Fourth Sunday of Lent, March 15, 2015



Below, you'll find a reflection for today, the fourth Sunday of Lent, March 15, by Mary Schneiders, OP. The reflection is from Why Do You Weep? Lent 1994, published by Pax Christi USA. 


All our Lenten reflections and other resources can be found at this link, Lent 2015, on the website.  




By Mary Schneiders, OP


2 Chronicles 36: 14-16. 19-23 | Ephesians 2:4-10 | John 3:14-21


Today's reading from Ephesians focuses on the infinite mercy, compassion and forgiveness of God as revealed through Jesus, in contrast to the first reading from Chronicles which images a God bent on vengeful punishment of a sinful, unfaithful people. But even in that reading, the underlying intent is to express God's deep anguish over being rejected and abandoned by those whom God had chosen, cared for and nurtured. Would a woman have imaged God's response to rejection in this way-sending an army to destroy the unfaithful Beloved? Turning to violence is, for most women, the very last resort, and for many, not an option or consideration at all. How might God, as woman, have responded to the infidelity of the Jewish people?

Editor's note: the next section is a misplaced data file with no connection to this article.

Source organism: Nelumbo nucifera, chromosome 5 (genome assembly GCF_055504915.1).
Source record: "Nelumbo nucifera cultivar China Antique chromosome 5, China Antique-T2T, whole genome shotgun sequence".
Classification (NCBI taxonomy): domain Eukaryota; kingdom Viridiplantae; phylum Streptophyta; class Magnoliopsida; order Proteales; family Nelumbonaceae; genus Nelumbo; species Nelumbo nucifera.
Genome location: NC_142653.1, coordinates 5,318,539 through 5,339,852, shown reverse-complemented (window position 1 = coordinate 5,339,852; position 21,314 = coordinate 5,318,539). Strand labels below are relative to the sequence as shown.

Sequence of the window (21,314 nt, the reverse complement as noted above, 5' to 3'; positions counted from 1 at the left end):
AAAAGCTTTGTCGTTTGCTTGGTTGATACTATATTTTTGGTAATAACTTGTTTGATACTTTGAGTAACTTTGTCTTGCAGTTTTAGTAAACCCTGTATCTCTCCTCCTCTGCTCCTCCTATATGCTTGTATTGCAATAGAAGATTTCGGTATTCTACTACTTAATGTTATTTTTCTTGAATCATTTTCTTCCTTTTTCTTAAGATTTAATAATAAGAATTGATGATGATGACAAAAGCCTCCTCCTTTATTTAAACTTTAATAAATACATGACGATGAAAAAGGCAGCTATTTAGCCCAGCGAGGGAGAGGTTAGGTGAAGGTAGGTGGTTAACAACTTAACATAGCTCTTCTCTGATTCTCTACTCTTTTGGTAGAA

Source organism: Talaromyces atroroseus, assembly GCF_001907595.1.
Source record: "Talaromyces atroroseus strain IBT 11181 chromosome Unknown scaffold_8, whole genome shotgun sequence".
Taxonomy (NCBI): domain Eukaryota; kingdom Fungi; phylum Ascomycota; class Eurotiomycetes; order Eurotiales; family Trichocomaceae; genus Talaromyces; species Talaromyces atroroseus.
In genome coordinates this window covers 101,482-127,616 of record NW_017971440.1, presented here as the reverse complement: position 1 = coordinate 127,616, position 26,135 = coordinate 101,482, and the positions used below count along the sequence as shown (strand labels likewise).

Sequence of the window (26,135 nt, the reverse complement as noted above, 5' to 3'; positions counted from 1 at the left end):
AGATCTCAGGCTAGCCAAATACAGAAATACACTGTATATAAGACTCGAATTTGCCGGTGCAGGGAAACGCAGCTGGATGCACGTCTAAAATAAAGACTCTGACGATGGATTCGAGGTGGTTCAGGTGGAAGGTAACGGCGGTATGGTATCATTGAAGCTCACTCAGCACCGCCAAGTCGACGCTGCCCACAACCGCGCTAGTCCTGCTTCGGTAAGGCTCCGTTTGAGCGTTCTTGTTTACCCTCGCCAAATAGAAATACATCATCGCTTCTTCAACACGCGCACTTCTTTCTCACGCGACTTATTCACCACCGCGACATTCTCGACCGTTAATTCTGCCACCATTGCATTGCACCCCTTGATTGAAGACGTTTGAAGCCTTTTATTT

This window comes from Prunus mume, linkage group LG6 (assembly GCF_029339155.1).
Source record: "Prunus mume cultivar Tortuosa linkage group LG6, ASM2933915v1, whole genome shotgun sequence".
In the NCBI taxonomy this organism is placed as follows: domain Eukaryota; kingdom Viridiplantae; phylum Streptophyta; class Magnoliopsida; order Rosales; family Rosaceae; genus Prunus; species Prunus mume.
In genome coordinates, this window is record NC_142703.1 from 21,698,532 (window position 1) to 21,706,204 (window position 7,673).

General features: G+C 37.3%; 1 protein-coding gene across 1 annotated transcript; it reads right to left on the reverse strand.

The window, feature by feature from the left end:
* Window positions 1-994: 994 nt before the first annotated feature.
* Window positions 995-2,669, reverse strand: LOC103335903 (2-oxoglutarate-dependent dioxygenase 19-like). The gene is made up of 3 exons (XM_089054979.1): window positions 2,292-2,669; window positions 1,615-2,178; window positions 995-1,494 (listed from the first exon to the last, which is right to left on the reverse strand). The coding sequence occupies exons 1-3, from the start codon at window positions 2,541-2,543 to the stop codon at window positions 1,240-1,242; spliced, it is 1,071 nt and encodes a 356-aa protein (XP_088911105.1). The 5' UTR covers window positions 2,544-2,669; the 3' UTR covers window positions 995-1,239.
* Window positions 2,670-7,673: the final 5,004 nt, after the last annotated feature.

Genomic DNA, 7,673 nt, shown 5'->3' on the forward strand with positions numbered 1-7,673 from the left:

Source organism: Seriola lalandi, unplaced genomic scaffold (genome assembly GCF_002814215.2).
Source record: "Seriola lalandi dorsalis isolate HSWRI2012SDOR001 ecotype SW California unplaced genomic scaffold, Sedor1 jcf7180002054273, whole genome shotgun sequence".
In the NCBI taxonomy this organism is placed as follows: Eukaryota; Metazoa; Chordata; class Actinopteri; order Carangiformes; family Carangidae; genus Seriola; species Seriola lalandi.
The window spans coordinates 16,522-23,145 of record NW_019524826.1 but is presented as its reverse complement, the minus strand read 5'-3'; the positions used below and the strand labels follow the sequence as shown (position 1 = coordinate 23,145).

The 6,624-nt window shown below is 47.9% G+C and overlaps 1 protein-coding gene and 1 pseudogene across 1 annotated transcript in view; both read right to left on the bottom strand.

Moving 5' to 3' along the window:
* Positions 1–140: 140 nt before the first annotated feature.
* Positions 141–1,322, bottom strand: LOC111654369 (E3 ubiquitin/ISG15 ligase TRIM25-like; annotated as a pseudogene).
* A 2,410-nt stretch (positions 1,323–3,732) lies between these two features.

Paul, in Ephesians, reminds us that we are indeed precious to God, not because of anything we have done, but simply because of God's love for us which is both the source of and the reason for our very existence. We are, each of us, God's handiwork-a beautiful work of art. God loves us and delights in us. Because it is the very nature of love to be mutual and reciprocal, God desires from us a response to this love. But because of our sinfulness, we have often withheld, refused to respond to God's love. Yet Jesus tells us that God does not condemn or seek to destroy us because of our sinfulness, our failure in love. Rather God continues to reach out to us, sending Jesus-not to punish or condemn us, but to save us, to restore our covenant relationship with God. The tragedy is that we have the terrible power to refuse even God's love enfleshed in Jesus. Jesus continues to be enfleshed among us in our sisters and brothers-in the poor, the marginalized, the oppressed, the victims of violence, abuse and injustice. How do we respond to Jesus as we meet him daily in our sisters and brothers, especially in the "least of God's people"?...


In Christ's peace,


Johnny Zokovitch

Director of Communications, Pax Christi USA

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